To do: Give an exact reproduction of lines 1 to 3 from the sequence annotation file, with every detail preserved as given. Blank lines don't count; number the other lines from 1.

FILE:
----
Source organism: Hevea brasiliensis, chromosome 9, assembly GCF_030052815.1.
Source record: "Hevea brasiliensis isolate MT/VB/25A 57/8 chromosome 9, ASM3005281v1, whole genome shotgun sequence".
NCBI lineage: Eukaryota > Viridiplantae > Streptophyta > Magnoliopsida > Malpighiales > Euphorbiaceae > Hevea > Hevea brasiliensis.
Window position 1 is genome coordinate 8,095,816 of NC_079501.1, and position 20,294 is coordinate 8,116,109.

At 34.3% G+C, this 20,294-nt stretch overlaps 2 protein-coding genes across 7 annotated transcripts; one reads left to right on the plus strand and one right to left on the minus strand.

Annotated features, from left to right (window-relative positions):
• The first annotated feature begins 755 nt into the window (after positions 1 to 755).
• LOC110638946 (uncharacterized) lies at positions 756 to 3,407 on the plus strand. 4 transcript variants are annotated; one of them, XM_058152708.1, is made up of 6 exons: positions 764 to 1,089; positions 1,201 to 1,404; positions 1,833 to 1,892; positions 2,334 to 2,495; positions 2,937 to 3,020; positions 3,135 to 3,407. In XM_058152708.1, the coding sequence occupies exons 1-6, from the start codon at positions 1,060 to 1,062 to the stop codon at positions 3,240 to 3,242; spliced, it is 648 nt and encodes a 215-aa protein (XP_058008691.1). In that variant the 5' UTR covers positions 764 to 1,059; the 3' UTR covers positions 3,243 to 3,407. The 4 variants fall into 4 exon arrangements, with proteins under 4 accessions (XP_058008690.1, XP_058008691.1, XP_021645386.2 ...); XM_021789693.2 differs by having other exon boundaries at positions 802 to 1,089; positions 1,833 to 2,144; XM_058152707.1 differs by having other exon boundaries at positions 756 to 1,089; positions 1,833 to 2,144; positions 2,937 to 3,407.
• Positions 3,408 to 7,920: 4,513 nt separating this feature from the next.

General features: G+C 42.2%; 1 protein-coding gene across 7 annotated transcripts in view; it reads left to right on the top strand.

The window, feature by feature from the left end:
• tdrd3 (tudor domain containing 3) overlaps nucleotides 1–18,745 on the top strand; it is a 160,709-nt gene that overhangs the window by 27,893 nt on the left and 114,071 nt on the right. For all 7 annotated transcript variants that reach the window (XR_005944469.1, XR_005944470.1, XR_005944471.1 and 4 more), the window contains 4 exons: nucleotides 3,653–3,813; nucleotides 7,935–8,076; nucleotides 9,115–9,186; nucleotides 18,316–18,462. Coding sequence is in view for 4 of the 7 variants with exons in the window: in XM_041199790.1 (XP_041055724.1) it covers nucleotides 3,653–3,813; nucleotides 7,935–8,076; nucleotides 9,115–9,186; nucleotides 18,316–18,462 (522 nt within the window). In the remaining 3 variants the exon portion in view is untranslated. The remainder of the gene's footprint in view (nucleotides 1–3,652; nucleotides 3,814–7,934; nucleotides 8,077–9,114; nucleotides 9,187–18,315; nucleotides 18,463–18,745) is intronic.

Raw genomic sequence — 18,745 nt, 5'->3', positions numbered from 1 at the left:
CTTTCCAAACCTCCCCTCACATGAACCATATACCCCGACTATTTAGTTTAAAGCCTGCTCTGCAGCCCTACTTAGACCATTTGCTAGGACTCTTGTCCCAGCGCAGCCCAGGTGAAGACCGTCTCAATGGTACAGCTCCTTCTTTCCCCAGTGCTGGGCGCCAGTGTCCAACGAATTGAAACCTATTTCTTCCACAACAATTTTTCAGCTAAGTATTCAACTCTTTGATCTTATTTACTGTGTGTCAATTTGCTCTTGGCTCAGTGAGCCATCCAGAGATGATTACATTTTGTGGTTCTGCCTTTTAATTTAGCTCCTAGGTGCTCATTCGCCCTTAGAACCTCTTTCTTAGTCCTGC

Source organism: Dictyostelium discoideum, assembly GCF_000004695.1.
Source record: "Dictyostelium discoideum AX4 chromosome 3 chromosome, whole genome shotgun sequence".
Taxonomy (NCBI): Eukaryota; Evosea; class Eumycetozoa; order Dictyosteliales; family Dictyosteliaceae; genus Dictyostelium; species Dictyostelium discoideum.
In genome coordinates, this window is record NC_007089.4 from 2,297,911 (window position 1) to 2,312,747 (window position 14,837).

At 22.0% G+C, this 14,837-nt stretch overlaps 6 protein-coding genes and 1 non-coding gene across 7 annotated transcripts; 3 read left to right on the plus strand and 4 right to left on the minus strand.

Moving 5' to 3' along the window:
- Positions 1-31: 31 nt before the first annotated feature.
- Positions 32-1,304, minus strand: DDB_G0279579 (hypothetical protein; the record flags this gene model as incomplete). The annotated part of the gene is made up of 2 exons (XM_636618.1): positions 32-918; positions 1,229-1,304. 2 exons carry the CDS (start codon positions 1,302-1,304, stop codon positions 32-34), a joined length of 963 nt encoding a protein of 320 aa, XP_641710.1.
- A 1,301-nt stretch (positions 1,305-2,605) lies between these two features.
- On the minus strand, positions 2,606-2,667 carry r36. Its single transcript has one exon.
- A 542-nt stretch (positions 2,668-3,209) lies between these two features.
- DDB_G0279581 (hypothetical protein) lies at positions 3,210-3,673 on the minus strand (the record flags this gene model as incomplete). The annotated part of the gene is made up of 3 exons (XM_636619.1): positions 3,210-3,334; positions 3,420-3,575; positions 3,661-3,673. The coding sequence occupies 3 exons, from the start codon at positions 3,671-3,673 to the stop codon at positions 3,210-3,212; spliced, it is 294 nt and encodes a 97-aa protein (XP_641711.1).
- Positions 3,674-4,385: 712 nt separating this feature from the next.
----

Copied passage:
Source organism: Hevea brasiliensis, chromosome 9, assembly GCF_030052815.1.
Source record: "Hevea brasiliensis isolate MT/VB/25A 57/8 chromosome 9, ASM3005281v1, whole genome shotgun sequence".
NCBI lineage: Eukaryota > Viridiplantae > Streptophyta > Magnoliopsida > Malpighiales > Euphorbiaceae > Hevea > Hevea brasiliensis.